In crafting our donor plan, we weaved in some elements that tangibly communicate our gratitude. The entire PAR team just completed its first Valentine’s Craft Event. We provided each team with construction paper, cardstock, stickers, glitter, glue, crayons and paper hearts. Each team received a list of names. They were then responsible for making homemade Valentine’s cards for each donor on their list. It turned out to be an overwhelming success! One donor sent a picture of hers on the refrigerator…another called her daughter who then shared with us how giddy her mom was at having received a Valentine’s card. The response was amazing.
Our goal: We want to help our donors feel loved.
Honest Moment: I totally second-guessed myself on the Valentine’s card idea…what if our donors thought they were cheesy? Even some members of our team were hesitant because they didn’t consider themselves overly artistic or creative. We pushed through…and what initially seemed like a goofy idea turned into something that really touched people’s hearts. It wasn’t fancy. It didn’t take hours of planning or require flow charts and data studies, but it worked. We let our hearts and our crayons guide us…and it was beautiful. The feeling of being cherished, or belonging, or even being noticed is truly foreign to some people. It’s simply amazing how a 4” x 6” piece of paper has the power to remind a single mom or dad, widow, or divorcee that they too are loved.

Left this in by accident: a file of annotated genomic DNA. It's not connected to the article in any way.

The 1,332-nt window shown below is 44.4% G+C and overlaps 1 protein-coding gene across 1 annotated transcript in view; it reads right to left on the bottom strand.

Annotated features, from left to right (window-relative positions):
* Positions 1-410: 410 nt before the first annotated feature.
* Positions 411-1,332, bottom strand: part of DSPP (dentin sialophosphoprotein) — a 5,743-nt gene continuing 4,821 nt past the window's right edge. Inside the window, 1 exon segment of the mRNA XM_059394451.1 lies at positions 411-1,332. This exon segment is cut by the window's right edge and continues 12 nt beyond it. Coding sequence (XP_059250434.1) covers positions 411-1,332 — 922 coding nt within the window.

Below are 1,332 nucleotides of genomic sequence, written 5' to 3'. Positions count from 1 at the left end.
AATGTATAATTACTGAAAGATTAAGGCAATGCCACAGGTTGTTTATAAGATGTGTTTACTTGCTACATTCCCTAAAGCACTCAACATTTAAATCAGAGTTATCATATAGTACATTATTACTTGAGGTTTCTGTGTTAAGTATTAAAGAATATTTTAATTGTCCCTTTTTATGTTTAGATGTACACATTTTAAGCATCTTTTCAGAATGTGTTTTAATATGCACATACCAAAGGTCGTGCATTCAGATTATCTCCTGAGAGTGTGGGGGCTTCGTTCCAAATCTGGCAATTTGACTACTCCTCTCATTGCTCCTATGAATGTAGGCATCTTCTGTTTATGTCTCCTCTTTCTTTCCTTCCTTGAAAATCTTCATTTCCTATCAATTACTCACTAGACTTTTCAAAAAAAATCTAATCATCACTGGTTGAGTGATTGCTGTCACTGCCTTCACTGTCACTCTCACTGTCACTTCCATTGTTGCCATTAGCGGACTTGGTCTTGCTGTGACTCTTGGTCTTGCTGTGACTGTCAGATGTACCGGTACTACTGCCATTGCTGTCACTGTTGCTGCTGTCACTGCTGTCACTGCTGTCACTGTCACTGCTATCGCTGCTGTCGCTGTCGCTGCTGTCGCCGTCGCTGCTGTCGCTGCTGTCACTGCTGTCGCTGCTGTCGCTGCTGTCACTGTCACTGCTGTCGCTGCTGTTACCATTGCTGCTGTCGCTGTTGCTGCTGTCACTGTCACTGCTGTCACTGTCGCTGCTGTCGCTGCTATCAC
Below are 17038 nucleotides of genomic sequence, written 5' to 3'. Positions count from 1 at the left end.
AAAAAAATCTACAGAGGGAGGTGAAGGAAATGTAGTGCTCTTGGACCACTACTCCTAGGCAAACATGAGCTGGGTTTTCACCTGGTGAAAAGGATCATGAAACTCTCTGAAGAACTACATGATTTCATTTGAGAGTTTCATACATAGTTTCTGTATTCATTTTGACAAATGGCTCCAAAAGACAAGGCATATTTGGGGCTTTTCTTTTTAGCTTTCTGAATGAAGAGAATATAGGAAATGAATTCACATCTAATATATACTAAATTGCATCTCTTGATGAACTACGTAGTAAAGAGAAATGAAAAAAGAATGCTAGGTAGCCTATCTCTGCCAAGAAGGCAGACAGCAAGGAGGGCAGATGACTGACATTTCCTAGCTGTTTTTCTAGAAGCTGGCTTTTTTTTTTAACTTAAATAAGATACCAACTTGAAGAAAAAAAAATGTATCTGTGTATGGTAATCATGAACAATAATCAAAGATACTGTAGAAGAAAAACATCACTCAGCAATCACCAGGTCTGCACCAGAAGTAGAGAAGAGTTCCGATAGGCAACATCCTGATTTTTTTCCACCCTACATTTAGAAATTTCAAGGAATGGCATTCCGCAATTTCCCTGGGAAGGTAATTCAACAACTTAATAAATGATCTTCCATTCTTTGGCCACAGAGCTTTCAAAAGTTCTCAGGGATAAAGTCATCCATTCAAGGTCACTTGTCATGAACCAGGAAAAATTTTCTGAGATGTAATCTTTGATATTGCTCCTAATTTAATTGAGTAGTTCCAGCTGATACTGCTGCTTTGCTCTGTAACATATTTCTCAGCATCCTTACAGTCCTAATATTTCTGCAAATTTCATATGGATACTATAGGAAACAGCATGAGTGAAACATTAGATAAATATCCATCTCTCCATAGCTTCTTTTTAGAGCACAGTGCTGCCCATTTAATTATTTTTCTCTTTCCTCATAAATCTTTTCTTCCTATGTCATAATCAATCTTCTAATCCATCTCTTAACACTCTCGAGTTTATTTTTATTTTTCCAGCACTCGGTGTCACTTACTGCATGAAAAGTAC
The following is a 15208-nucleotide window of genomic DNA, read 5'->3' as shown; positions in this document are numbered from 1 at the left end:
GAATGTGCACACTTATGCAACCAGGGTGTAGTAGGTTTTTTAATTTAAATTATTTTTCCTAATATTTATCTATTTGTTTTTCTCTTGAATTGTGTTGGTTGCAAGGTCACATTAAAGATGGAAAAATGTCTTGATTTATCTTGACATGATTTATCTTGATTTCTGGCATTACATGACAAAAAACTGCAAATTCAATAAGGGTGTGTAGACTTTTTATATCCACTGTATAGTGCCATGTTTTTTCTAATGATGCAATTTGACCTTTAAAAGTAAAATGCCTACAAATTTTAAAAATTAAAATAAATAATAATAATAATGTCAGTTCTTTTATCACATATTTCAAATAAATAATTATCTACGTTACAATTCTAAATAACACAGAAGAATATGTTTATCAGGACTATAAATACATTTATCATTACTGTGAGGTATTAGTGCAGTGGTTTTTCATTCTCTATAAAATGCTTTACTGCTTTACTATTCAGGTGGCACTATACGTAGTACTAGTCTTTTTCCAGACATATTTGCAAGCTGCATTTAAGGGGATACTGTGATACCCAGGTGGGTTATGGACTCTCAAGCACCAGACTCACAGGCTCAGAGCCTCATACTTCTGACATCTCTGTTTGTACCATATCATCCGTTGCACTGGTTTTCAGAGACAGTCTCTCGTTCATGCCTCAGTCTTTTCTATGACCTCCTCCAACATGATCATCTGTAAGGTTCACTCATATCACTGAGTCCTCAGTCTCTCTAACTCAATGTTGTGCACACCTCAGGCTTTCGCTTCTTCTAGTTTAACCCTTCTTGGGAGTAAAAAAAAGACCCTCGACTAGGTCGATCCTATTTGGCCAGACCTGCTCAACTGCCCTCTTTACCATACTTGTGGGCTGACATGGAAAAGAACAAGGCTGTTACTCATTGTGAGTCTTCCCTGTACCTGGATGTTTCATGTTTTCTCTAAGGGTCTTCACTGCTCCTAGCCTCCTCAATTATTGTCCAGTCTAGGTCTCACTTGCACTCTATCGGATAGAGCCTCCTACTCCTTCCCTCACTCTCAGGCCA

PAR general managers receive a list of top donor gifts each week. They personally call or write a card to every donor on that week’s list. This models appreciation in action to the rest of our team; it also gives our GM’s an opportunity to build relationships and form friendships with donors. Consequently, each PAR team member is given a list of donor names whom they call following each spring and fall fundraising season. We ask them to simply say, “Thank you for partnering with us!” Each call is closed with the team member asking the donor how they can be praying for them.